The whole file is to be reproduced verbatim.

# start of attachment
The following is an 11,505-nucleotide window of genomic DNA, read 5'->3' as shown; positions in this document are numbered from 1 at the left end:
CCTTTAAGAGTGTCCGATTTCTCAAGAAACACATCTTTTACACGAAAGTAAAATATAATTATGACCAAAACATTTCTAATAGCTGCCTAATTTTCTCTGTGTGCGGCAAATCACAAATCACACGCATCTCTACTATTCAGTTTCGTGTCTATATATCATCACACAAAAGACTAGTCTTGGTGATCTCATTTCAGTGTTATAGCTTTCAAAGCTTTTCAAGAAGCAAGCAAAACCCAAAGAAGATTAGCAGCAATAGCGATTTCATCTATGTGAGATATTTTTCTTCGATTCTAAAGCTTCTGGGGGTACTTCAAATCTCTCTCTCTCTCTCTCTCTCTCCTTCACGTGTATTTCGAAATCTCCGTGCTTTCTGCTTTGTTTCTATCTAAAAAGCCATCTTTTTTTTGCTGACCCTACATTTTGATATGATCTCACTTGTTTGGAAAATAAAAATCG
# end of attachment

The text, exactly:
The following is an 11,505-nucleotide window of genomic DNA, read 5'->3' as shown; positions in this document are numbered from 1 at the left end:
CCTTTAAGAGTGTCCGATTTCTCAAGAAACACATCTTTTACACGAAAGTAAAATATAATTATGACCAAAACATTTCTAATAGCTGCCTAATTTTCTCTGTGTGCGGCAAATCACAAATCACACGCATCTCTACTATTCAGTTTCGTGTCTATATATCATCACACAAAAGACTAGTCTTGGTGATCTCATTTCAGTGTTATAGCTTTCAAAGCTTTTCAAGAAGCAAGCAAAACCCAAAGAAGATTAGCAGCAATAGCGATTTCATCTATGTGAGATATTTTTCTTCGATTCTAAAGCTTCTGGGGGTACTTCAAATCTCTCTCTCTCTCTCTCTCTCTCCTTCACGTGTATTTCGAAATCTCCGTGCTTTCTGCTTTGTTTCTATCTAAAAAGCCATCTTTTTTTTGCTGACCCTACATTTTGATATGATCTCACTTGTTTGGAAAATAAAAATCG